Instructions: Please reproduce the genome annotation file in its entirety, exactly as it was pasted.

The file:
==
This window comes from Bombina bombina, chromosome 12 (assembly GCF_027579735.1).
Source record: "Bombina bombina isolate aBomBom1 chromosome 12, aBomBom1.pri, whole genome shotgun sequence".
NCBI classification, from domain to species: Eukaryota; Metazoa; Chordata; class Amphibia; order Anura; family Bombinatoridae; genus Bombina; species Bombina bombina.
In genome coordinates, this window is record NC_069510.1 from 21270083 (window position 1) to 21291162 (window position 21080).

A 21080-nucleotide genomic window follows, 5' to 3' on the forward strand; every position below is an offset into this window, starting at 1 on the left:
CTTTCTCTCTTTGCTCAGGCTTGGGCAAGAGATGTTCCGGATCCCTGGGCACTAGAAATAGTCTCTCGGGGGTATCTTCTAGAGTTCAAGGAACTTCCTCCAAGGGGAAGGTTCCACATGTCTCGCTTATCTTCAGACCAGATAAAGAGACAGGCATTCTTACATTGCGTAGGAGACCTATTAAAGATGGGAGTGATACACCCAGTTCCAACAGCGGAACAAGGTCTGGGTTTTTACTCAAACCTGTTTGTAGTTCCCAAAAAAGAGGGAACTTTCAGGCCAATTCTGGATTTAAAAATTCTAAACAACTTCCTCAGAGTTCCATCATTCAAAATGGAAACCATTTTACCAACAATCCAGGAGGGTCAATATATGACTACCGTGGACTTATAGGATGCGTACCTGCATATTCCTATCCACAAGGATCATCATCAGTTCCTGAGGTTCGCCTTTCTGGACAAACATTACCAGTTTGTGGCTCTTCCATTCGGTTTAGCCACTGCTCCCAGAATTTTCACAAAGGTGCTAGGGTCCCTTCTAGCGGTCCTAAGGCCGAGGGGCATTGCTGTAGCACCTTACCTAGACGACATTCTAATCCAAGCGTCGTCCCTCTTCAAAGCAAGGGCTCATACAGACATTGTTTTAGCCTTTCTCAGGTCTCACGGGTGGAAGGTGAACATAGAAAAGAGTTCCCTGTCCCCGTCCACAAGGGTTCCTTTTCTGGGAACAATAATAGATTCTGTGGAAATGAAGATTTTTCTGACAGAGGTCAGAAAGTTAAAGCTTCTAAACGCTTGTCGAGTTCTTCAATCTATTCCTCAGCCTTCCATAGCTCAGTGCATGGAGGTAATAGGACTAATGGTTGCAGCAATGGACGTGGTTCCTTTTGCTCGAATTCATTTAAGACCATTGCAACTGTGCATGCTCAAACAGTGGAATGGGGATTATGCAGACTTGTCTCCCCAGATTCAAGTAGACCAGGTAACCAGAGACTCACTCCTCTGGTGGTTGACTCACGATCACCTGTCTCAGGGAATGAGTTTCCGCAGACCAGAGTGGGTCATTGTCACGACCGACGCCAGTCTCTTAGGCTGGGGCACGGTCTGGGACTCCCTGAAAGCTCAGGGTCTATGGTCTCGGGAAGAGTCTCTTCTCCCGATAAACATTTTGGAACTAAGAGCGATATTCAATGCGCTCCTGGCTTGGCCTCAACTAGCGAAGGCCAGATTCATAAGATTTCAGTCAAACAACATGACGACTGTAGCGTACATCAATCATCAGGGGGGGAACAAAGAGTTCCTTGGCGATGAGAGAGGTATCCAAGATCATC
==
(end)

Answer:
This window comes from Bombina bombina, chromosome 12 (assembly GCF_027579735.1).
Source record: "Bombina bombina isolate aBomBom1 chromosome 12, aBomBom1.pri, whole genome shotgun sequence".
NCBI classification, from domain to species: Eukaryota; Metazoa; Chordata; class Amphibia; order Anura; family Bombinatoridae; genus Bombina; species Bombina bombina.
In genome coordinates, this window is record NC_069510.1 from 21270083 (window position 1) to 21291162 (window position 21080).

A 21080-nucleotide genomic window follows, 5' to 3' on the forward strand; every position below is an offset into this window, starting at 1 on the left:
CTTTCTCTCTTTGCTCAGGCTTGGGCAAGAGATGTTCCGGATCCCTGGGCACTAGAAATAGTCTCTCGGGGGTATCTTCTAGAGTTCAAGGAACTTCCTCCAAGGGGAAGGTTCCACATGTCTCGCTTATCTTCAGACCAGATAAAGAGACAGGCATTCTTACATTGCGTAGGAGACCTATTAAAGATGGGAGTGATACACCCAGTTCCAACAGCGGAACAAGGTCTGGGTTTTTACTCAAACCTGTTTGTAGTTCCCAAAAAAGAGGGAACTTTCAGGCCAATTCTGGATTTAAAAATTCTAAACAACTTCCTCAGAGTTCCATCATTCAAAATGGAAACCATTTTACCAACAATCCAGGAGGGTCAATATATGACTACCGTGGACTTATAGGATGCGTACCTGCATATTCCTATCCACAAGGATCATCATCAGTTCCTGAGGTTCGCCTTTCTGGACAAACATTACCAGTTTGTGGCTCTTCCATTCGGTTTAGCCACTGCTCCCAGAATTTTCACAAAGGTGCTAGGGTCCCTTCTAGCGGTCCTAAGGCCGAGGGGCATTGCTGTAGCACCTTACCTAGACGACATTCTAATCCAAGCGTCGTCCCTCTTCAAAGCAAGGGCTCATACAGACATTGTTTTAGCCTTTCTCAGGTCTCACGGGTGGAAGGTGAACATAGAAAAGAGTTCCCTGTCCCCGTCCACAAGGGTTCCTTTTCTGGGAACAATAATAGATTCTGTGGAAATGAAGATTTTTCTGACAGAGGTCAGAAAGTTAAAGCTTCTAAACGCTTGTCGAGTTCTTCAATCTATTCCTCAGCCTTCCATAGCTCAGTGCATGGAGGTAATAGGACTAATGGTTGCAGCAATGGACGTGGTTCCTTTTGCTCGAATTCATTTAAGACCATTGCAACTGTGCATGCTCAAACAGTGGAATGGGGATTATGCAGACTTGTCTCCCCAGATTCAAGTAGACCAGGTAACCAGAGACTCACTCCTCTGGTGGTTGACTCACGATCACCTGTCTCAGGGAATGAGTTTCCGCAGACCAGAGTGGGTCATTGTCACGACCGACGCCAGTCTCTTAGGCTGGGGCACGGTCTGGGACTCCCTGAAAGCTCAGGGTCTATGGTCTCGGGAAGAGTCTCTTCTCCCGATAAACATTTTGGAACTAAGAGCGATATTCAATGCGCTCCTGGCTTGGCCTCAACTAGCGAAGGCCAGATTCATAAGATTTCAGTCAAACAACATGACGACTGTAGCGTACATCAATCATCAGGGGGGGAACAAAGAGTTCCTTGGCGATGAGAGAGGTATCCAAGATCATC